“I don’t know if any of that would have happened if Tom McGee hadn’t spoken for me at B.U.,” said Robby.

Nothing could be more ordinary than a politician responding to a request for help from a constituent.  But how often do you hear of a politician going up to someone on a sidewalk, taking him by the hand, and asking, “What do I need to do to get you to a better place in your life?”  That’s more like missionary work.

McGee reached the political peak of his life in 1975, when he was elected Speaker of the House.  He served as Speaker for nine years, longer than anyone else.  Then he returned to the rank and file and stayed in the House for another six years. 

Last December, 21 years into retirement, Tom McGee gave up the ghost at the age of 88.  His death notice listed his military service, appropriately so, ahead of his political accomplishments.  He fought as a Marine in some of the fiercest battles in the Pacific during World War II.  Though he had a soft heart, McGee was tough as nails, ready always to fight for what he believed in. 

Since the death of Speaker McGee, I’ve sometimes found myself wondering if his son and namesake, State Senator Tom McGee of the Lynn-centered Third Essex District, might one day make Massachusetts history by becoming the only child of a former House Speaker to become President of the Massachusetts Senate.  It could happen.

Early in 2015, Therese Murray is scheduled to step down after serving four two-year terms as Senate President, the maximum allowed by Senate rules.

McGee is one of a handful of senators who are credible candidates to succeed her.  What he has going for him is a strong character and a first-class temperament.  He’s quiet, thoughtful, trustworthy and likeable as the day is long.  At age 57, he’s in his sixth Senate term.  As co-chair of the legislature’s Joint Transportation Committee, he recently played a key role in the enactment of a bill to fund badly needed improvements to the state’s transportation infrastructure – projects that will cost hundreds of millions of dollars over the next several years and have a long-lasting impact on the Massachusetts economy.  If you depend on the MBTA to get to work, or if you're concerned about the condition of the roads and bridges you drive on, you have to like what McGee has done in the upper branch.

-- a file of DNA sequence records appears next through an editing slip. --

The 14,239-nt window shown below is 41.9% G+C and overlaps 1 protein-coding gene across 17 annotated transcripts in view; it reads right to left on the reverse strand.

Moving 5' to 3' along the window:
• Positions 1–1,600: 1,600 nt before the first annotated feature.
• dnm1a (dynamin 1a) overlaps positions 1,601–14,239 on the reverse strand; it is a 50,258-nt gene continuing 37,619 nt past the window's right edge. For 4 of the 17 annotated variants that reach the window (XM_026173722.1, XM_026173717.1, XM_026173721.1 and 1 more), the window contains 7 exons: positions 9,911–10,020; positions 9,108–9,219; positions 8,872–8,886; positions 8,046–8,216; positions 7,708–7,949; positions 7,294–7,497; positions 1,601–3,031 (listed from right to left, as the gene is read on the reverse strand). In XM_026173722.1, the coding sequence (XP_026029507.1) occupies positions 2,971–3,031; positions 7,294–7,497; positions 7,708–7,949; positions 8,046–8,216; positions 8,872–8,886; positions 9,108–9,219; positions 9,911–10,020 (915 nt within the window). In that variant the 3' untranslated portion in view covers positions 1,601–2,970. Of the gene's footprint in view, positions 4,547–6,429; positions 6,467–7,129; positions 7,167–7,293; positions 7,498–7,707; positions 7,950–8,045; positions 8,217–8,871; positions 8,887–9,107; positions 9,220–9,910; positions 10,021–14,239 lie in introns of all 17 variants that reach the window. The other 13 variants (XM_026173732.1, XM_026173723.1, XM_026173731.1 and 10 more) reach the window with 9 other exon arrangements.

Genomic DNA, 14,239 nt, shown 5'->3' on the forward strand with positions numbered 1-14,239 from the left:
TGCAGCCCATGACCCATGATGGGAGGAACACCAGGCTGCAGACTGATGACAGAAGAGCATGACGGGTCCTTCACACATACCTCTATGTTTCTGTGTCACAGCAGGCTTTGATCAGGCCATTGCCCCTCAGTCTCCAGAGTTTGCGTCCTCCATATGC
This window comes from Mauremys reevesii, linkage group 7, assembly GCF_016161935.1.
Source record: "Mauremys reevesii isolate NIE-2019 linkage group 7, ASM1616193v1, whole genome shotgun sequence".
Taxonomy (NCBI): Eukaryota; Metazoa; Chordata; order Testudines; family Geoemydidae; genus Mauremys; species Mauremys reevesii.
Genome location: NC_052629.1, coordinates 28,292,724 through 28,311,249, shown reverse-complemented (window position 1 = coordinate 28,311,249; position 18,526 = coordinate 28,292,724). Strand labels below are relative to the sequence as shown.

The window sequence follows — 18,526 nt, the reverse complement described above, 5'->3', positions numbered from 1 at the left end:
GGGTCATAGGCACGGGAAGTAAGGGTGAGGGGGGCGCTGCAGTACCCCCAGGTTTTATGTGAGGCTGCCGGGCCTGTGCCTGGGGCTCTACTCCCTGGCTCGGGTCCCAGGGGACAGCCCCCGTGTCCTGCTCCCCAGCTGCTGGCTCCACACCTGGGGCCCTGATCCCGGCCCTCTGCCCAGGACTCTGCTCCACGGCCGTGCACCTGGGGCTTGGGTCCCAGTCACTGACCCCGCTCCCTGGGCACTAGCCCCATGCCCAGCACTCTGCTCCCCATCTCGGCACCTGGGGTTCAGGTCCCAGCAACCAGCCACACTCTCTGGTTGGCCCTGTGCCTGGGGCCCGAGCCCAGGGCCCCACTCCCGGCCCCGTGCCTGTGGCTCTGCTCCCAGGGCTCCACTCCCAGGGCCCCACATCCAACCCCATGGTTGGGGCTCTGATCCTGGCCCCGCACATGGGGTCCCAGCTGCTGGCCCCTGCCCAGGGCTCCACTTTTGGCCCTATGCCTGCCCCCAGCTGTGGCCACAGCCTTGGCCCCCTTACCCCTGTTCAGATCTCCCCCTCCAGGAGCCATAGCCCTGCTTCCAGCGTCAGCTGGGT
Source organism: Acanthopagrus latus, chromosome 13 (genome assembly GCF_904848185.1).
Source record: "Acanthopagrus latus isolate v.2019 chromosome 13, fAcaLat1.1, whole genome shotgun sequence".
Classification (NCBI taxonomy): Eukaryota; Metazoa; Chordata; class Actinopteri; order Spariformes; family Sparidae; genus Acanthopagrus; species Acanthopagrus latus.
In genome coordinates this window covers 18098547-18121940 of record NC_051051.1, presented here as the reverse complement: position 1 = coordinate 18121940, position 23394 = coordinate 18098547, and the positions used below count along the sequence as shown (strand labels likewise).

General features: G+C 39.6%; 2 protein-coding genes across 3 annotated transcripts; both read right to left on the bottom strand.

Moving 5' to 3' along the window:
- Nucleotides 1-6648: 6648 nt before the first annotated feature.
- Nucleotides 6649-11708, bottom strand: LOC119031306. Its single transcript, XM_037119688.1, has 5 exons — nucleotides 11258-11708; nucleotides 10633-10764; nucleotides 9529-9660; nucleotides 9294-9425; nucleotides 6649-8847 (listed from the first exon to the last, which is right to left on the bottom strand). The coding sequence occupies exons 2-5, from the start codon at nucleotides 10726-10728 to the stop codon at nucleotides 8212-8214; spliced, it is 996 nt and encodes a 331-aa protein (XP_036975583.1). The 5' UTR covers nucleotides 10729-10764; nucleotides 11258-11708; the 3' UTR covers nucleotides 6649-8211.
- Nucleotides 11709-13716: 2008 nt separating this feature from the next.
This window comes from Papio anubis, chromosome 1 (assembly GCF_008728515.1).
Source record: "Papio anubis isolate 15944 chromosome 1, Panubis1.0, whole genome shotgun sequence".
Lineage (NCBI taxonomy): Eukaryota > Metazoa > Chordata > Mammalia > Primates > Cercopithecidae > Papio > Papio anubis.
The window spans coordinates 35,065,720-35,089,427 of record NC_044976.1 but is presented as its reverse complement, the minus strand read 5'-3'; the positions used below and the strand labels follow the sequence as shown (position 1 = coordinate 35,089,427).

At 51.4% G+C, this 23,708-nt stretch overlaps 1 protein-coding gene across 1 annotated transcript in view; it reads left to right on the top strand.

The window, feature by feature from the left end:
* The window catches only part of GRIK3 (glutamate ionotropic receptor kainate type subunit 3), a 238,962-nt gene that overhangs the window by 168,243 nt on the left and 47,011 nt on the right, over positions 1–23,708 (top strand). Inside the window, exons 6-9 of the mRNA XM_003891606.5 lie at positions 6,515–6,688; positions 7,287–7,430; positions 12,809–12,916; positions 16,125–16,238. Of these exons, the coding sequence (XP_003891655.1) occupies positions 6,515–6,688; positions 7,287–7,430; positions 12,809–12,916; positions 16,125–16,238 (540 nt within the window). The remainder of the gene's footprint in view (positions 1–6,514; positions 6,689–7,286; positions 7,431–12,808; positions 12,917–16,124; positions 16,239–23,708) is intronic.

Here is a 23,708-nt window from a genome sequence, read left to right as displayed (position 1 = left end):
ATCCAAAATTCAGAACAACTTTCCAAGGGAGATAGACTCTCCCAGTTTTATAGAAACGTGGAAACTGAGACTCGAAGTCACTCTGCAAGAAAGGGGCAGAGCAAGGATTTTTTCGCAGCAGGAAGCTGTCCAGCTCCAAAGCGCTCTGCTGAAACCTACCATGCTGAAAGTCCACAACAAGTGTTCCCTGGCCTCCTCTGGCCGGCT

No one is now campaigning for the Senate presidency, least of all McGee, but that does not at all discourage political observers from speculating on his chances and those of the other likely candidates. 

Three other contenders, Steve Brewer of Barre, Stan Rosenberg of Amherst and Dick Moore of Uxbridge, have to be rated ahead of McGee on the most-likely-to-succeed list.  Brewer is chair of Senate Ways and Means, a position that has been the launching pad for two of the last three Senate Presidents, Murray and Tom Birmingham.  Rosenberg formerly served as Senate President Pro Tem and is the sitting Majority Leader.  Moore, now President Pro Tem, has one of the longest resumes in the building.  All three are highly respected and well liked in the Senate.

IF he decides to seek the Presidency, McGee would have the hard-but-not-impossible task of moving through the Brewer-Rosenberg-Moore pack, as would other second-tier candidates, like Assistant Majority Leader Harriett Chandler of Worcester, Assistant Majority Whip Mark Montigny of New Bedford and Majority Whip Karen Spilka of Framingham -- should Spilka lose the 5th Congressional seat race and remain in the Senate.  But with the election of a new Senate President some 19 months off, the dynamics of the race could easily change.

If the senator from Lynn doesn’t make the leap in early-2015, he could well have another shot at making history later. He won’t even be 60 years old at that point.  At that age, his father had almost a third of his life to live.  The clock and genetics could still favor the second Tom McGee.